SUDBURY – In response to what some Manitoulin Island leaders are calling “divisive politics” related in part to a First Nations highway barricade during the pandemic, the United Chiefs and Council of Mnidoo Mnising (UCCMM) is calling for the creation of a committee to take aim at COVID-19.
Indigenous and Municipal Island leadership met this week with regards to forming the COVID-19 Leadership Co-ordination Committee. Those who attended the meeting said there was “responsible dialogue” that took place, and a second meeting is scheduled for May 12, where they will discuss the technical makeup of that committee.
UCCM tribal council chair Patsy Corbiere, chief of Aundeck Omni Kaning First Nation, said earlier this week in a telephone conference the goal is to bring Manitoulin Island’s Indigenous and non-Indegenous leaders together to fight COVID-19 and protect the health of their communities.
If successful in creating the committee, it would ideally be made up of eight members — four Indigenous and four non-Indigenous — and it would have a rotating chairperson.
The chief of UCCM Police has agreed to provide operational support for the committee, said Corbiere. She said the proposed committee is about co-ordinating the response of Island communities as a whole and preparing communities for what COVID is bringing next.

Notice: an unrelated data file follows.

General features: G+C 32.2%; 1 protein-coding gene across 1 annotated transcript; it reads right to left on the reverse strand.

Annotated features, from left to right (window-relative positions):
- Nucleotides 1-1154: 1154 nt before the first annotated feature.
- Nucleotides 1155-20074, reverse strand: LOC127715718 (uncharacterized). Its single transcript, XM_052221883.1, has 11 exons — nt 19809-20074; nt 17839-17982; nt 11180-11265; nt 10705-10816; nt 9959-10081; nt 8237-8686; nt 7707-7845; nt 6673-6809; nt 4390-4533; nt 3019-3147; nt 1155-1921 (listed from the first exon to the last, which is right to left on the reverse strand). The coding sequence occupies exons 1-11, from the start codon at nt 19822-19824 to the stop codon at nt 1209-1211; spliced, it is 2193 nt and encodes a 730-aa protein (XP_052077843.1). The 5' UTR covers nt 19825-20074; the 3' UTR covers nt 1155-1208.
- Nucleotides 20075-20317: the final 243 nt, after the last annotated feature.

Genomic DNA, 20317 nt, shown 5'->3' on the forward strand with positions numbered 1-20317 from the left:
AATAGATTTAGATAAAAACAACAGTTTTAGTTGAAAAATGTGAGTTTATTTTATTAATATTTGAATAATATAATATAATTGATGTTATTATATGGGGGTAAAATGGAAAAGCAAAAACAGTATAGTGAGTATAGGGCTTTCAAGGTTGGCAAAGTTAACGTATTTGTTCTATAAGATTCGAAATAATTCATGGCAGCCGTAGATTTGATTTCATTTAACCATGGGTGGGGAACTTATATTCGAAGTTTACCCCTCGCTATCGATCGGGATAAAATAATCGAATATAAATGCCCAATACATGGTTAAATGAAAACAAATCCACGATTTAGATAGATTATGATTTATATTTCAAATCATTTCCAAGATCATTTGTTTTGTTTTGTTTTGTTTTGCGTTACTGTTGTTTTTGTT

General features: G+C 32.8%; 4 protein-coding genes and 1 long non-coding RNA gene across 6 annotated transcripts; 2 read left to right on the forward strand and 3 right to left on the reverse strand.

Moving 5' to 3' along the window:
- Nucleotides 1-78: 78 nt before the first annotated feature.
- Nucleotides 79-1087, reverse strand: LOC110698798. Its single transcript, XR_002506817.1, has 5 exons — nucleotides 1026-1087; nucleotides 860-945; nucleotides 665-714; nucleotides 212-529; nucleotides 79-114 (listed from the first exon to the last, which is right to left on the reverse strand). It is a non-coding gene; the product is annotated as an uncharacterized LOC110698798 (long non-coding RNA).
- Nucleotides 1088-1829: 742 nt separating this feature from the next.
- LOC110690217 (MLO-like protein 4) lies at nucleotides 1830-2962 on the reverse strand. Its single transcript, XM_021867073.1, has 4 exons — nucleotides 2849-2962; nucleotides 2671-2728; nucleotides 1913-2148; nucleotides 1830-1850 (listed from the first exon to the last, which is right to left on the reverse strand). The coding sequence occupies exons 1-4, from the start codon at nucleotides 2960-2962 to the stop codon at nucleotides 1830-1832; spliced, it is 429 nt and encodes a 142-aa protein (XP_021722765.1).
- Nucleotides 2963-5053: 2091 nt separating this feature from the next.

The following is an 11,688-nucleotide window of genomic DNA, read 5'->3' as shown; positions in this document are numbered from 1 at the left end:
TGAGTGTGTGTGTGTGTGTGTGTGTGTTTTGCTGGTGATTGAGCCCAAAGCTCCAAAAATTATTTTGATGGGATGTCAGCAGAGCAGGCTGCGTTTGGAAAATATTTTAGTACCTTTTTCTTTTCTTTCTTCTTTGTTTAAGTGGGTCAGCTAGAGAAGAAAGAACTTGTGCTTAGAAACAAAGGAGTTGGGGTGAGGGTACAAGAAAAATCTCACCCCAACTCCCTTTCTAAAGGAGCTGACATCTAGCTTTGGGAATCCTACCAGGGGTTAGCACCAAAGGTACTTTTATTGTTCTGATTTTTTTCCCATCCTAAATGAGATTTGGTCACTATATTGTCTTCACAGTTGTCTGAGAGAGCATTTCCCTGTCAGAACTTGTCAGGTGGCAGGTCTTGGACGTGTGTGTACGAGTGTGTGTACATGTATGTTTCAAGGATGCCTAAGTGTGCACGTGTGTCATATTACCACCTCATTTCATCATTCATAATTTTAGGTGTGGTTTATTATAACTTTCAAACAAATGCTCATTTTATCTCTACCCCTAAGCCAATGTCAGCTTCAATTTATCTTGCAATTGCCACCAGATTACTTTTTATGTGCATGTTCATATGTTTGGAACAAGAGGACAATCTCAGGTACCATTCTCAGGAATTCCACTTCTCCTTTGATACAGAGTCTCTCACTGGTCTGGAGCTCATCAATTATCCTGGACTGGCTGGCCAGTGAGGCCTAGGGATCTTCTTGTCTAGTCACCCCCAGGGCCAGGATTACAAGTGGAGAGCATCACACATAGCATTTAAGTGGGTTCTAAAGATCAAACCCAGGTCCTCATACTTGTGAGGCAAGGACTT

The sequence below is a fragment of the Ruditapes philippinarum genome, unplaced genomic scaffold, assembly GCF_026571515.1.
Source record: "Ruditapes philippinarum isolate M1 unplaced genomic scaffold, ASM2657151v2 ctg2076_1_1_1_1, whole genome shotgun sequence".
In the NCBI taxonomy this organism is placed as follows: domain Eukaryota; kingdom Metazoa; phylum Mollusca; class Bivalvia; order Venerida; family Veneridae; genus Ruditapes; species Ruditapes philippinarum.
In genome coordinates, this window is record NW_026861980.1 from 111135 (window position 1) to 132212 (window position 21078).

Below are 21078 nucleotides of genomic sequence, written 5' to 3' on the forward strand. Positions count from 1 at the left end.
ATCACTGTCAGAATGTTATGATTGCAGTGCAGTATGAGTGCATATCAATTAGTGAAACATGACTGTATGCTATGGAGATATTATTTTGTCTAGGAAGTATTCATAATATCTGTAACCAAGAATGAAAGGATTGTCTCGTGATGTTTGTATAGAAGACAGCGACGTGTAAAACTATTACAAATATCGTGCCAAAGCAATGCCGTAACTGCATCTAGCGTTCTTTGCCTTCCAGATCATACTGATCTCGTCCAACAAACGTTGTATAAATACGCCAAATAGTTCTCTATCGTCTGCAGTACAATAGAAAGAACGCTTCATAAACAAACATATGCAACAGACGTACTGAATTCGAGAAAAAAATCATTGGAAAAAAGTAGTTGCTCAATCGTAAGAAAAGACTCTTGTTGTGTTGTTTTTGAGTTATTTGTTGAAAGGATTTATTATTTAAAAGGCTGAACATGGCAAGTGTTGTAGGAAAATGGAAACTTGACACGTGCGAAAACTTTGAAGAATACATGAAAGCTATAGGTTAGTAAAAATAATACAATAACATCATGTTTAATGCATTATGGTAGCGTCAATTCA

“As leaders, we are all responsible to put aside our political differences and to work collaboratively to come up with solutions that protect the people on the Island,” Corbiere said. “There is no room for the divisive politics that are currently taking place.”
Manitoulin Island has fared well in keeping away the virus. However, as the provincial and federal governments prepare to re-open the economy as the COVID-19 curve starts to flatten, it will mean an influx of seasonal cottagers and tourists, who may very well bring the virus with them.
Manitoulin Island has a population of about 13,500 in the off season, which more than doubles during the tourism season, Corbiere said. Much of the population is seniors, who are especially susceptible to the symptoms of COVID-19.
Algoma-Manitoulin MPP Mike Mantha said the committee would have his full support.
“We are seeing now that the provincial and the federal governments are looking at opening up the economy, and what is that going to look like, what does it mean, who will be impacted are questions and discussions we need to have, particularly focusing on Manitoulin Island,” Mantha said.
“We know there’s an influx of people who will be coming here. We know we are going to be dealing with the second wave, and potentially a third wave. We know these infections are going to come our way, which may lead to the loss of loved ones, and if we are not prepared to minimize that, we are doing ourselves a disservice.”
As the summer approaches, travel to Manitoulin Island is the normal way of life for people who live off the Island, Mantha said. While there is only one confirmed case of COVID-19 now, leaders have to be realistic about how vulnerable the population is, in particular, the elderly, to the influx of non-residents such as seasonal cottagers, people who are coming here from all over.